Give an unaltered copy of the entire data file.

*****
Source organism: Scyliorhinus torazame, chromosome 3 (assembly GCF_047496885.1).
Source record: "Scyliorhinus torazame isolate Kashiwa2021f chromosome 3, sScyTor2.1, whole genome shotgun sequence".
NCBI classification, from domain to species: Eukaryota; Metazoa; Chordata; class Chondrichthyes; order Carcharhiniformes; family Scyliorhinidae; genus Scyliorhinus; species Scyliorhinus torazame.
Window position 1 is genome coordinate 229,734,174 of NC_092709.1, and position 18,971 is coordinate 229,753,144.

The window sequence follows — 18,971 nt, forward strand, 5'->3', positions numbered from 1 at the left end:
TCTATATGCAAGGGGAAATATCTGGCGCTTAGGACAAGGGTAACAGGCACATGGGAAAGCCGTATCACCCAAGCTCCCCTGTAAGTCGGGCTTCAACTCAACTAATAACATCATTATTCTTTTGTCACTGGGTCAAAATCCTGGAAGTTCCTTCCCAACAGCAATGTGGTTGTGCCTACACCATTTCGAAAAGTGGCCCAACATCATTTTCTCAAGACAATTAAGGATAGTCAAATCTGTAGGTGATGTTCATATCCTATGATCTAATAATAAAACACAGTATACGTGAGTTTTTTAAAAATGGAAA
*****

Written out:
Source organism: Scyliorhinus torazame, chromosome 3 (assembly GCF_047496885.1).
Source record: "Scyliorhinus torazame isolate Kashiwa2021f chromosome 3, sScyTor2.1, whole genome shotgun sequence".
NCBI classification, from domain to species: Eukaryota; Metazoa; Chordata; class Chondrichthyes; order Carcharhiniformes; family Scyliorhinidae; genus Scyliorhinus; species Scyliorhinus torazame.
Window position 1 is genome coordinate 229,734,174 of NC_092709.1, and position 18,971 is coordinate 229,753,144.

The window sequence follows — 18,971 nt, forward strand, 5'->3', positions numbered from 1 at the left end:
TCTATATGCAAGGGGAAATATCTGGCGCTTAGGACAAGGGTAACAGGCACATGGGAAAGCCGTATCACCCAAGCTCCCCTGTAAGTCGGGCTTCAACTCAACTAATAACATCATTATTCTTTTGTCACTGGGTCAAAATCCTGGAAGTTCCTTCCCAACAGCAATGTGGTTGTGCCTACACCATTTCGAAAAGTGGCCCAACATCATTTTCTCAAGACAATTAAGGATAGTCAAATCTGTAGGTGATGTTCATATCCTATGATCTAATAATAAAACACAGTATACGTGAGTTTTTTAAAAATGGAAA